The World as Metaphor in Robert Musil's The Man without Qualities

December 2012
216 pages
9x6 in
Studies in German Literature Linguistics and Culture
ISBN: 9781571135384
Format: Hardback
Library eBook
Camden House
BISAC LIT004170, LIT020000, PHI001000

The World as Metaphor in Robert Musil's The Man without Qualities

Possibility as Reality

Genese Grill

The first study to utilize the Klagenfurt Edition of Musil's Nachlass offers a close reading of textual variations, emphasizing Musil's commitment to the artist's role in re-creating the world.
Robert Musil, known to be a scientific and philosophical thinker, was committed to aesthetics as a process of experimental creation of an ever-shifting reality. Musil wanted, above all, to be a creative writer, and obsessively engaged in almost endless deferral via variations and metaphoric possibilities in his novel project, The Man without Qualities. This lifelong process of writing is embodied in the unfinished novel by a recurring metaphor of self-generating de-centered circle worlds. The present study analyzes this structure with reference to Musil's concepts of the utopia of the Other Condition, Living and Dead Words, Specific and Non-Specific Emotions, Word Magic, and the Still Life. In contrast to most recent studies of Musil, it concludes that the extratemporal metaphoric experience of the Other Condition does not fail, but rather constitutes the formal and ethical core of Musil's novel. The first study to utilize the newly published Klagenfurt Edition of Musil's literary remains (a searchable annotated text), The World as Metaphor offers a close reading of variations and text genesis, shedding light not only on Musil's novel, but also on larger questions about the modernist artist's role and responsibility in consciously re-creating the world.

Genese Grill holds a PhD in Germanic Literatures and Languages from the Graduate School and University Center of the City University of New York.

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Table of Contents

Introduction: Failure to Reconcile as Modernist Success
Repeatability and Crime
Word Magic
Still Life: (Not) Doing What Isn't Done


Grill's meticulously researched study offers a persuasive and original interpretation of [Musil's] novel. . . . [T]his book is highly recommended for a deeper understanding of Musil's brilliant and still relevant modernist work. JOURNAL OF AUSTRIAN STUDIES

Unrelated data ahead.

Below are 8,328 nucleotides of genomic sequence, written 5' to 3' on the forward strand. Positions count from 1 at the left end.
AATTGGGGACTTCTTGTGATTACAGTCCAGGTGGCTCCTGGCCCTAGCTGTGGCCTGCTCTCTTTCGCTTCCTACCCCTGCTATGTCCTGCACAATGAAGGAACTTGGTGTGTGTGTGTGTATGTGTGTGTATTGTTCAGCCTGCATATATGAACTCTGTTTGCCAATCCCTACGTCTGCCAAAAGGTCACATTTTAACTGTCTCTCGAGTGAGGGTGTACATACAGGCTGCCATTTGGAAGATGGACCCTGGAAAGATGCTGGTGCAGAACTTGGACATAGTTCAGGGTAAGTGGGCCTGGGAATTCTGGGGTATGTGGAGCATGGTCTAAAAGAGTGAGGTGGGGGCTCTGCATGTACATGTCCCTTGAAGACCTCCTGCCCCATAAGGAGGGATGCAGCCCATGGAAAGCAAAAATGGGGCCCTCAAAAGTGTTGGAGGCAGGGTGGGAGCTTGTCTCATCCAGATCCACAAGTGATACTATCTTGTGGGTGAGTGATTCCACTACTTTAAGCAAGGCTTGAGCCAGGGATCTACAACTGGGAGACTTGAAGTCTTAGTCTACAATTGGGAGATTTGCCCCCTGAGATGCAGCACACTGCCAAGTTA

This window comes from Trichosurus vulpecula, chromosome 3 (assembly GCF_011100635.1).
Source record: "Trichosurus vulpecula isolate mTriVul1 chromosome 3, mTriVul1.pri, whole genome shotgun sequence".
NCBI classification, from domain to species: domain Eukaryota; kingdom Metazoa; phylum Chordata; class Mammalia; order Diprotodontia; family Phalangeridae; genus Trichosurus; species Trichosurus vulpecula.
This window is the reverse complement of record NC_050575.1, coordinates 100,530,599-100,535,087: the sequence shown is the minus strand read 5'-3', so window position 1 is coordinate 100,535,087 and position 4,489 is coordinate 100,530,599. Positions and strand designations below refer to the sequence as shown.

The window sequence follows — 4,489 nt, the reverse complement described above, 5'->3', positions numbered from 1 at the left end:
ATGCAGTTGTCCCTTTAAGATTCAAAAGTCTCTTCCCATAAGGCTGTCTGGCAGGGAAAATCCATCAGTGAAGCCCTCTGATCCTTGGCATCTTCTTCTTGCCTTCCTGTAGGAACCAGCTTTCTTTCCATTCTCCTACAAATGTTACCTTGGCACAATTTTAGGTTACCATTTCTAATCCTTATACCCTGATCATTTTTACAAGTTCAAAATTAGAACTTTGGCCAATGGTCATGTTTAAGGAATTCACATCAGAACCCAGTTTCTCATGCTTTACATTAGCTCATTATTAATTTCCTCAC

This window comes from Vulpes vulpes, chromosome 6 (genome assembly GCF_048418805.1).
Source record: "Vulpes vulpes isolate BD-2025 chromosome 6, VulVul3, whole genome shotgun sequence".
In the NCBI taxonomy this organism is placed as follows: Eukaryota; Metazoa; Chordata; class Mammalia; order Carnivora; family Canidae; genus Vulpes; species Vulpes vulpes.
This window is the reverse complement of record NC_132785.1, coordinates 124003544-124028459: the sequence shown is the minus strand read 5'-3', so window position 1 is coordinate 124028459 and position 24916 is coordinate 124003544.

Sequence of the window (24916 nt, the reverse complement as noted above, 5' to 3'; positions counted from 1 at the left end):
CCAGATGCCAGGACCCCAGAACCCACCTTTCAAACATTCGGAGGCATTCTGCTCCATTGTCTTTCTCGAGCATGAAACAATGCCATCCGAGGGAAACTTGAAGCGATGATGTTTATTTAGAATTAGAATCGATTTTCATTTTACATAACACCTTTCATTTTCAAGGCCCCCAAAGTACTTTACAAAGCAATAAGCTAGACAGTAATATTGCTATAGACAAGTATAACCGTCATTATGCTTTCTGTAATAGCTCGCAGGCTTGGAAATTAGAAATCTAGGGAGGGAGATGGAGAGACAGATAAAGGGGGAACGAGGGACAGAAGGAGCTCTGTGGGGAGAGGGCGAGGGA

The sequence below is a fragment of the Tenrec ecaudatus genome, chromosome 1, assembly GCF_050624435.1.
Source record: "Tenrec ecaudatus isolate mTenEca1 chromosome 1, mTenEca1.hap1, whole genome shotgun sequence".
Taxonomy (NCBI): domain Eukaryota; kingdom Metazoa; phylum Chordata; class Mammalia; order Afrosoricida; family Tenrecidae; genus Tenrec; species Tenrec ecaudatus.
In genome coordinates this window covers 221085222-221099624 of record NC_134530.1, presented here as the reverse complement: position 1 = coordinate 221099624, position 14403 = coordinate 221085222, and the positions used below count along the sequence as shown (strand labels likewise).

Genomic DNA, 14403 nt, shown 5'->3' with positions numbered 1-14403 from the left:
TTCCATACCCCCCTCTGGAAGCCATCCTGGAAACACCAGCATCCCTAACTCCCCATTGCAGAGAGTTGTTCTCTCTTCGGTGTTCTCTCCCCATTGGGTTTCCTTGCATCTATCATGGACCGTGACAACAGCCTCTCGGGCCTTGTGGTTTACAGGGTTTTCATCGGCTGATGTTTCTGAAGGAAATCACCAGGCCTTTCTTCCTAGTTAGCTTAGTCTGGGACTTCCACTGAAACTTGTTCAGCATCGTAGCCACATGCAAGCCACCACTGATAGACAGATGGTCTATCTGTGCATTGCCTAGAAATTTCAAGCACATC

Grill's book is a careful meditation on the poetics of metaphor that she finds organizing Musil's novel. Grill has mined the Nachlaß to good effect, making available important material and new considerations of the novel. GERMAN QUARTERLY

[A] worthy contribution to international Musil research. Grill obtains with it the rare status of a researcher who at one and the same time explains a thesis and carries it out in her own writing. For her painstaking work in the archive the study earns the particular praise and interest of those who want to concern themselves more deeply with the canonical works of modernism such as The Man without Qualities. MUSIL-FORUM

[P]rovides an invaluable structure - the best I've encountered - for assessing the later sections and unfinished draft material of The Man Without Qualities. . . . Grill's major achievement is in bringing together the disparate, unpublished material of Musil's last years into a structure that clarifies, at least somewhat, Musil's ambitions. . . . For illuminating the join between the earlier and latter sections of [Musil's novel] in a way that gives real shape to the whole, Grill's book is tremendous. DAVID AUERBACH, WAGGISH.ORG

[I]nspired and textually knowledgeable . . . . [A] spirited and enthusiastic defence of the creative literary act as a kind of utopian "révolution permanente" . . . forever avoiding closure . . . . The reader is led through a rich textual landscape, from quotation to quotation (including material from the Klagenfurt electronic edition . . .), but the overall impression thus generated is of a self-referential and secular artistic universe that is loaded with theological expectations - something that would surely have made Musil smile. MODERN LANGUAGE REVIEW

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